In 2012 former Bill C-310, An Act to amend the Criminal Code (trafficking in persons), which was another bill sponsored by myself, extended extra territorial jurisdiction for all Criminal Code trafficking offences and enacted an interpretative tool to assist the court in interpreting the trafficking in persons provisions. Why did that happen? When we sat in a court, we heard lawyers trying to prove that the victim initially was not afraid. Was not afraid, why? How perpetrators work is the victim is not afraid. Most perpetrators come on as the victim's friends. They give the victims everything they want. It is only after they separate them from their infrastructure, family, community and friends and get them alone and take all their identification does the relationship change.
That is when the victims are beaten, raped and shot up with drugs. They are unrecognizable when they are seen on the street corners. These are innocent victims who need the love, care and rescuing to renew their lives. Many young girls who have been rescued are doing phenomenal things.
I was at a special event for Walk With Me, with Timea Nagy, a former trafficking victim in our country. She has done much to rescue victims, much to help restore the lives of these innocent victims.
All of these things, in addition to the trafficking specific offence contained in the Immigration and Refugee Protection Act, section 118, which prohibits transnational trafficking and the numerous Criminal Code offences that address trafficking-related conduct, such as forcible confinement, kidnapping, sexual assault and uttering threats, are few examples of the arsenal of crime bills that we have to protect the innocent victims in our country.
That is not all. In recognition of the multifaceted nature of this problem, our government launched the national action plan to combat human trafficking June 6, 2012. The action plan recognizes that a comprehensive response to human trafficking must involve efforts to ensure what we refer to, and I know everyone here in the House is familiar with, as the four Ps: the protection of victims; the prosecution of offenders; partnerships with key players; and the prevention of the crime in the first place.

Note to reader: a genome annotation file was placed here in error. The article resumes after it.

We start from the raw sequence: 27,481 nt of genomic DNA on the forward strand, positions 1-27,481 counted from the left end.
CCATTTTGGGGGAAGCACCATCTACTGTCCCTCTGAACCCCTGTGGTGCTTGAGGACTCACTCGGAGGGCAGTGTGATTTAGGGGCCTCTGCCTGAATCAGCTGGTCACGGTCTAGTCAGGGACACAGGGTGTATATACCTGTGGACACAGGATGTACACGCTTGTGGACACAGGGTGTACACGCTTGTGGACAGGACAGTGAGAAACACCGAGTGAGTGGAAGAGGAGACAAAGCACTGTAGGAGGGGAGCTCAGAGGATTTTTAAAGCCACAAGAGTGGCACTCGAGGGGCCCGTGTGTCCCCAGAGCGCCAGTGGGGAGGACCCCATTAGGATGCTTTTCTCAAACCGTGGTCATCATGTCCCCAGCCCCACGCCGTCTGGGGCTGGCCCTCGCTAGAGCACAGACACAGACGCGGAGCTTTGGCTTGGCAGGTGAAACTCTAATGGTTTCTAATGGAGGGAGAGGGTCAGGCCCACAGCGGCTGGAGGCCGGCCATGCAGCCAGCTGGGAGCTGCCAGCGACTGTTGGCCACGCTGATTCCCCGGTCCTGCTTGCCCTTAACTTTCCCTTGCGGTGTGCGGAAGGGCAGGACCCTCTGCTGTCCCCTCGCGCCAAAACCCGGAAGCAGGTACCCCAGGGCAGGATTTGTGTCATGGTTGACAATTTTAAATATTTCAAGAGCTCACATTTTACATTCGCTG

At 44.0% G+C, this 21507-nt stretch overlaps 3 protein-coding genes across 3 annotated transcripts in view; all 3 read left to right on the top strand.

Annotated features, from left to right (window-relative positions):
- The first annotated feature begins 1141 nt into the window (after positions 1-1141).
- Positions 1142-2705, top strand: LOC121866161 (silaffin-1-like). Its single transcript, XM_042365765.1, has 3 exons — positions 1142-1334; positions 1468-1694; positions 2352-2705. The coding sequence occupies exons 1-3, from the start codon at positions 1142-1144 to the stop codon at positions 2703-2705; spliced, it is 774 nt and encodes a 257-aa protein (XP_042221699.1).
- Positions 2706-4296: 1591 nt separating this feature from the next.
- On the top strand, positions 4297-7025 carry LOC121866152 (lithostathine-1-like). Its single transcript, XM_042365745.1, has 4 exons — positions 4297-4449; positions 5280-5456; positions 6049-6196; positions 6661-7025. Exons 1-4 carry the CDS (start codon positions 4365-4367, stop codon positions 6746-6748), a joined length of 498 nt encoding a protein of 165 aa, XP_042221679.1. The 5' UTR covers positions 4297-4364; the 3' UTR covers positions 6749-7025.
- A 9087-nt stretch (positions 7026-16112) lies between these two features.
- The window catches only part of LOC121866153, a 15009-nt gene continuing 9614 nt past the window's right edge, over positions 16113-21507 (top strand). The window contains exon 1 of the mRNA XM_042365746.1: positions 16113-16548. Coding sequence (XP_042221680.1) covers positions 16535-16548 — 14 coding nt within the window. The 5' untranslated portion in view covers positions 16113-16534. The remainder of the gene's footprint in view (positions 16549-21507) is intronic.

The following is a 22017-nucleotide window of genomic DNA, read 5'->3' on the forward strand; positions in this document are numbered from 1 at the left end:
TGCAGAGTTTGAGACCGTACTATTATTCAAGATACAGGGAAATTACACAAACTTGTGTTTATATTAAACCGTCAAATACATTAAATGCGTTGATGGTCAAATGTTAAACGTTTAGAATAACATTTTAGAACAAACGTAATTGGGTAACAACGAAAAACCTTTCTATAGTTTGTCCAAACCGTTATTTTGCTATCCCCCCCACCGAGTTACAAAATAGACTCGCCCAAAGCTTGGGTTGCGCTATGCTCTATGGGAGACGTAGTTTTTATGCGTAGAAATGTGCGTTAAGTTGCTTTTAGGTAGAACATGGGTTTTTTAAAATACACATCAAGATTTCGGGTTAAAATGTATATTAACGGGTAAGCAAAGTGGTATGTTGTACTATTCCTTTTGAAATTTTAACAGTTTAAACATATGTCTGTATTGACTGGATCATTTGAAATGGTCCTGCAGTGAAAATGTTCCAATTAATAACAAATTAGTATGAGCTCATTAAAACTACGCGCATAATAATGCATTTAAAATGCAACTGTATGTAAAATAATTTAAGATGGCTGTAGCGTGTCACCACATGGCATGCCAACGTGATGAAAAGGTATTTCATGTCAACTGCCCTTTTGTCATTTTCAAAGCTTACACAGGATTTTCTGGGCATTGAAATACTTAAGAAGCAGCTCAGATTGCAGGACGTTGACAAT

All activities are coordinated through the human trafficking task force, which is led by Public Safety Canada. This is without a doubt a comprehensive response to a complex problem, but more can always be done. Where more can be done, more should be done, especially when efforts serve to address a crime as insidious as human trafficking.
It seeks to impose consecutive sentences for trafficking offences and any other offence arising out of the same event or series of events. The bill would also create a presumption that would assist prosecutors in proving the main human trafficking offence. It would require a sentencing court to order the forfeiture of the offenders property unless they could prove their property was not the proceeds of crime.
The very first trafficking case that came to justice in Canada was a very short while ago. It was the Imani Nakpangi case where a 15 and a half year old girl was trafficked. He made a lot of money out of her, over $360,000 that we know of today. The forfeiture of the proceeds of that crime is so important. Bill C-452 has that element in the bill.
Although some amendments would be required to address specific legal concerns, Bill C-452 would undoubtedly strengthen the response to human trafficking and as such merits all our support.
Legal concerns would have to be addressed. For example, the bill should not overlap with amendments that have already been enacted by previous bills, such as Bill C-310, as this would cause confusion in the law. We do not want that to happen. The bill should also avoid compromising the government's efforts to defend the living on the avails offence along with other prostitution-related Criminal Code offences. These are the kinds of things that we will examine and work on in committee, and we are very proud to do that.
I want to thank the member once again for her hard work on this human trafficking issue. I want to thank all members in the House for taking up this cause and protecting the rights of innocent victims.